The themes discussed herein have their own theoretical roots: TMM is tied to Theory of Mind , CE is derived in part from Social Learning Theory [152, 153], and CD stems from theoretical streams in both the natural and social sciences . Importantly, however, the idea of relating various team processes within the same nomological network, which is the goal of TDT, can be traced back to McGrath’  input-process-output model. Within the Sport, Exercise and Performance Psychology, TDT stems primarily from the attempts of Carron and associates to account for the antecedents, correlates, and outcomes of CO. Thus, next I briefly discuss how previous frameworks in Sport, Exercise and Performance Psychology literature have informed the development of TDT and provide an interpretative phenomenological scheme of TDT’s roots (Fig. 3).
Conceptual system for cohesiveness in sport teams
Carron  was one of the earliest scholars to discuss input–output relations in group and team processes, at least in the field we now call Sport, Exercise and Performance Psychology. At the time, Carron was mostly concerned with cohesion in sport and industrial settings. He proposed that environmental factors were exogenous to personal factors and leadership factors, and that these three factors influenced team factors, which subsequently influenced cohesion, which then impacted individual outcomes and group outcomes. Carron proposed that these higher-order themes were underpinned by 24 different constructs. Unlike TDT, Carron’s seminal model was descriptive rather than explanatory in nature, did not explicitly differentiate groups from teams, and did not discuss other higher-order team processes, such as CD and CE.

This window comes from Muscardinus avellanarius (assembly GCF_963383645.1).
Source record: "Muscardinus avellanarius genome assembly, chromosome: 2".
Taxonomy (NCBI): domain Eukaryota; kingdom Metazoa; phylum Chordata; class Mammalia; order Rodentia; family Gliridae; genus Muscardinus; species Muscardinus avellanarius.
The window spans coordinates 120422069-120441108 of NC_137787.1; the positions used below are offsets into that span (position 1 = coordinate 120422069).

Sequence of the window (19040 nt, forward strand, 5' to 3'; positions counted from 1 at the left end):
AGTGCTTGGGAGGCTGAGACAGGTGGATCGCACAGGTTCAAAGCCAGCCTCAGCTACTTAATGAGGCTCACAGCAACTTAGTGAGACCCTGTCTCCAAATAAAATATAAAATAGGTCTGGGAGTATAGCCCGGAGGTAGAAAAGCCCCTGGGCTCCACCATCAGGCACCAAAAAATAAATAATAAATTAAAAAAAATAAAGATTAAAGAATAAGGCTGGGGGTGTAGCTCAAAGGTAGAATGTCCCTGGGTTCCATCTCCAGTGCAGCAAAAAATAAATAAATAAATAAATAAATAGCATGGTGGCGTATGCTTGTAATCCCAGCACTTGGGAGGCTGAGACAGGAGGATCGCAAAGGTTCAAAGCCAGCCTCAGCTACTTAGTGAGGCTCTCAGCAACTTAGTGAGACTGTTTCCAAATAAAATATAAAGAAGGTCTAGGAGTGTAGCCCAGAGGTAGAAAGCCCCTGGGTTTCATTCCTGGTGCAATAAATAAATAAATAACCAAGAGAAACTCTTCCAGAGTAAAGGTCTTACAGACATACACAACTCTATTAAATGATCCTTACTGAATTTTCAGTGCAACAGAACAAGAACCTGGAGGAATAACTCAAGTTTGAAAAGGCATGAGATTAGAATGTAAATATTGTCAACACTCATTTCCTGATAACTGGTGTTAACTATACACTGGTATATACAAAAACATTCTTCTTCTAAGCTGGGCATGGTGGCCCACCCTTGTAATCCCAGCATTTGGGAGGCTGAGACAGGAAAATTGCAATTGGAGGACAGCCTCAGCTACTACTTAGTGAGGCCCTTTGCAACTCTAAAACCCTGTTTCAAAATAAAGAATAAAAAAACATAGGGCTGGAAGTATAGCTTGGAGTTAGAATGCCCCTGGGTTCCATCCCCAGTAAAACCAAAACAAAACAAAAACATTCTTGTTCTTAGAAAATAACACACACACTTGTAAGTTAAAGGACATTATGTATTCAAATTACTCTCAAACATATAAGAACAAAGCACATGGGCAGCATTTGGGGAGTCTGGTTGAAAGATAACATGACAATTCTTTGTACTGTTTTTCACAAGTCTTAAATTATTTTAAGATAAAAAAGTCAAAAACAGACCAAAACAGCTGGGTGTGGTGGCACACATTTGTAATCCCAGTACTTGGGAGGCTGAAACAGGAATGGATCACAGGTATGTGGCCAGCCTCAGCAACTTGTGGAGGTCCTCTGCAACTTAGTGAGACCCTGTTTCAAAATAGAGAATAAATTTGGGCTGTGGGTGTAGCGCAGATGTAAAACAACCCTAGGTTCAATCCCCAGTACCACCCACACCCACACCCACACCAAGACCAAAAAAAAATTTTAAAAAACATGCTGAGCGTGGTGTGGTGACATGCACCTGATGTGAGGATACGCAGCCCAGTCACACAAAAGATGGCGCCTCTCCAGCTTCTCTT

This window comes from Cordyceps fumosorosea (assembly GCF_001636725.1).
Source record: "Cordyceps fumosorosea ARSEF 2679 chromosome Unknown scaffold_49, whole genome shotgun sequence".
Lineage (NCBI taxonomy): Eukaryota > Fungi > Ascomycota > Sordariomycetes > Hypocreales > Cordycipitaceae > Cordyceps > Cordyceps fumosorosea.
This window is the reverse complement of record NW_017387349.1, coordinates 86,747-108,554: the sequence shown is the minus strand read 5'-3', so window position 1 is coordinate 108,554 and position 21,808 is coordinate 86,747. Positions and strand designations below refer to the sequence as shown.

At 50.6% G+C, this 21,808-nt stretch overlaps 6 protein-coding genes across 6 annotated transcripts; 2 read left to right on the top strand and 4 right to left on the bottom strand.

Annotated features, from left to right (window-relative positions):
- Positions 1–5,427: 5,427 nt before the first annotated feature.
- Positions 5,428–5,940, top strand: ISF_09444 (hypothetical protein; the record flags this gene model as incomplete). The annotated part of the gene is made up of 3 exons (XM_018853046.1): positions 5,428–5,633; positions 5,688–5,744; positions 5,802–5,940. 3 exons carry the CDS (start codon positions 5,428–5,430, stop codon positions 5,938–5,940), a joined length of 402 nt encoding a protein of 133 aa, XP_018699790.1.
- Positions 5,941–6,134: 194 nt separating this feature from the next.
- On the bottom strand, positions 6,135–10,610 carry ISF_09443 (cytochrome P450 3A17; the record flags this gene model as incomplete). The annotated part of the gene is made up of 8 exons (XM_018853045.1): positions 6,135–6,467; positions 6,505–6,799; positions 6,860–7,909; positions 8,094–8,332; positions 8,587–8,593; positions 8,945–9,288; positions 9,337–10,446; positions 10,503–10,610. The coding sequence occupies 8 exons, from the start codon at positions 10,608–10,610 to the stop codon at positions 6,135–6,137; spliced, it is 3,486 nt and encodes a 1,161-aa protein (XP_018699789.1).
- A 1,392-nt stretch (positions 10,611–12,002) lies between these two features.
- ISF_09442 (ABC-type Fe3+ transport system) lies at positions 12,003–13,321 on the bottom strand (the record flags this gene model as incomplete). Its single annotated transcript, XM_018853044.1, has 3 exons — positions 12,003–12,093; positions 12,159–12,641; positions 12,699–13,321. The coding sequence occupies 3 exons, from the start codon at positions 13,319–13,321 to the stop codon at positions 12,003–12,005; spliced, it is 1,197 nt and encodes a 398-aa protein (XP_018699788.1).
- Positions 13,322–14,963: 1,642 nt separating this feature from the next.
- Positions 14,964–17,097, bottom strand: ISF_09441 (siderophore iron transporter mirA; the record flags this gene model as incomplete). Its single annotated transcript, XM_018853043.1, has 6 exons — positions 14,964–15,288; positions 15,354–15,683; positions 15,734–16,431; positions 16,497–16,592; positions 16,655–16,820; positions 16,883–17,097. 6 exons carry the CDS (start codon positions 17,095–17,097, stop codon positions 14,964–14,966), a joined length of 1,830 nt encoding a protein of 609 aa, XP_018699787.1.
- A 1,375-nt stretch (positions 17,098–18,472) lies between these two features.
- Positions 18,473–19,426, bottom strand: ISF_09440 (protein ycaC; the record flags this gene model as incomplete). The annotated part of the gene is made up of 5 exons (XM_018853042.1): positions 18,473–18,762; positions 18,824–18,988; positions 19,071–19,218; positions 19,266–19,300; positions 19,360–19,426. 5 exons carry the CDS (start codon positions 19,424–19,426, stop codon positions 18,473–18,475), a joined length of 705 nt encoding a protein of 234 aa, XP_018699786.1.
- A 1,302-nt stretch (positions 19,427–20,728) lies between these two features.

Carron later stated that his original model was developed to “help investigators systematically organize the research pertaining to cohesion” [157, p. 226] and was not “intended to be a definitive view of the elements that cause cohesion and/or result from cohesion—although it was interpreted that way by a number of authors” [158, p. 242]. Carron’s model generated important empirical work that in turn led to the development of other conceptual frameworks, including the Conceptual Model of Group Cohesion for Sport (1985), which remains the leading framework for studying cohesion in the field of Sport, Exercise and Performance Psychology. Additionally, Carron’s  seminal proposal was later modified to address the relationship between team cohesion and other team processes, which eventually led to the development of the Conceptual Framework of Team Building.